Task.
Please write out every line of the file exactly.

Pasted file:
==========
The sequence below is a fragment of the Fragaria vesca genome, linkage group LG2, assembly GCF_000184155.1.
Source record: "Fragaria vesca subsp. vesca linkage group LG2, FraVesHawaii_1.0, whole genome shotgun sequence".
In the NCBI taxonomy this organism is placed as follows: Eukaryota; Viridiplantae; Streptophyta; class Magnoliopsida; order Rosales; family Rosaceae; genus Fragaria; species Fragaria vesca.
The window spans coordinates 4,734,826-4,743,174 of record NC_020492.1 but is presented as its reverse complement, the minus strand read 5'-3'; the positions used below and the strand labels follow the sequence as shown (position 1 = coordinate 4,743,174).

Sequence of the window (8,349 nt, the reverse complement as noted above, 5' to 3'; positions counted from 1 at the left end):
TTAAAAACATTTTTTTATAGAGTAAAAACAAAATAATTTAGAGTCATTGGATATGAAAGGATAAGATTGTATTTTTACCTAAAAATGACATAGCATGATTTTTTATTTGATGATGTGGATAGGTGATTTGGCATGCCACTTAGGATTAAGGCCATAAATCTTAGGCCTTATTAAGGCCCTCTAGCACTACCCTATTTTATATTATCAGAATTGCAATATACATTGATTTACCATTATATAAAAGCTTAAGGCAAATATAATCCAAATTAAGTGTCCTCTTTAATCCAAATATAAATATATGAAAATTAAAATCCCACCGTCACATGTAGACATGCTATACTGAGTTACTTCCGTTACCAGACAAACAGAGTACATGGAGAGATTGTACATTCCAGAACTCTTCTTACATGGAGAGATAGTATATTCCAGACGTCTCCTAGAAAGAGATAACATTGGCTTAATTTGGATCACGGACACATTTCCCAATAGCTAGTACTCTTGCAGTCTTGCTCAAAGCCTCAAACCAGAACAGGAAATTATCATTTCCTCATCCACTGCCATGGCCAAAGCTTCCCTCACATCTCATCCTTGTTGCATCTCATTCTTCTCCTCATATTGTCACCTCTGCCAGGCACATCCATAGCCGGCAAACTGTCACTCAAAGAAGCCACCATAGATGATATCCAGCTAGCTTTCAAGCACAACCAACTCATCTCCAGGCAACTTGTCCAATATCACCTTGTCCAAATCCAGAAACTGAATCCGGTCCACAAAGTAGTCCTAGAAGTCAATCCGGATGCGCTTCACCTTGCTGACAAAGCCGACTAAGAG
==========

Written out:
The sequence below is a fragment of the Fragaria vesca genome, linkage group LG2, assembly GCF_000184155.1.
Source record: "Fragaria vesca subsp. vesca linkage group LG2, FraVesHawaii_1.0, whole genome shotgun sequence".
In the NCBI taxonomy this organism is placed as follows: Eukaryota; Viridiplantae; Streptophyta; class Magnoliopsida; order Rosales; family Rosaceae; genus Fragaria; species Fragaria vesca.
The window spans coordinates 4,734,826-4,743,174 of record NC_020492.1 but is presented as its reverse complement, the minus strand read 5'-3'; the positions used below and the strand labels follow the sequence as shown (position 1 = coordinate 4,743,174).

Sequence of the window (8,349 nt, the reverse complement as noted above, 5' to 3'; positions counted from 1 at the left end):
TTAAAAACATTTTTTTATAGAGTAAAAACAAAATAATTTAGAGTCATTGGATATGAAAGGATAAGATTGTATTTTTACCTAAAAATGACATAGCATGATTTTTTATTTGATGATGTGGATAGGTGATTTGGCATGCCACTTAGGATTAAGGCCATAAATCTTAGGCCTTATTAAGGCCCTCTAGCACTACCCTATTTTATATTATCAGAATTGCAATATACATTGATTTACCATTATATAAAAGCTTAAGGCAAATATAATCCAAATTAAGTGTCCTCTTTAATCCAAATATAAATATATGAAAATTAAAATCCCACCGTCACATGTAGACATGCTATACTGAGTTACTTCCGTTACCAGACAAACAGAGTACATGGAGAGATTGTACATTCCAGAACTCTTCTTACATGGAGAGATAGTATATTCCAGACGTCTCCTAGAAAGAGATAACATTGGCTTAATTTGGATCACGGACACATTTCCCAATAGCTAGTACTCTTGCAGTCTTGCTCAAAGCCTCAAACCAGAACAGGAAATTATCATTTCCTCATCCACTGCCATGGCCAAAGCTTCCCTCACATCTCATCCTTGTTGCATCTCATTCTTCTCCTCATATTGTCACCTCTGCCAGGCACATCCATAGCCGGCAAACTGTCACTCAAAGAAGCCACCATAGATGATATCCAGCTAGCTTTCAAGCACAACCAACTCATCTCCAGGCAACTTGTCCAATATCACCTTGTCCAAATCCAGAAACTGAATCCGGTCCACAAAGTAGTCCTAGAAGTCAATCCGGATGCGCTTCACCTTGCTGACAAAGCCGACTAAGAG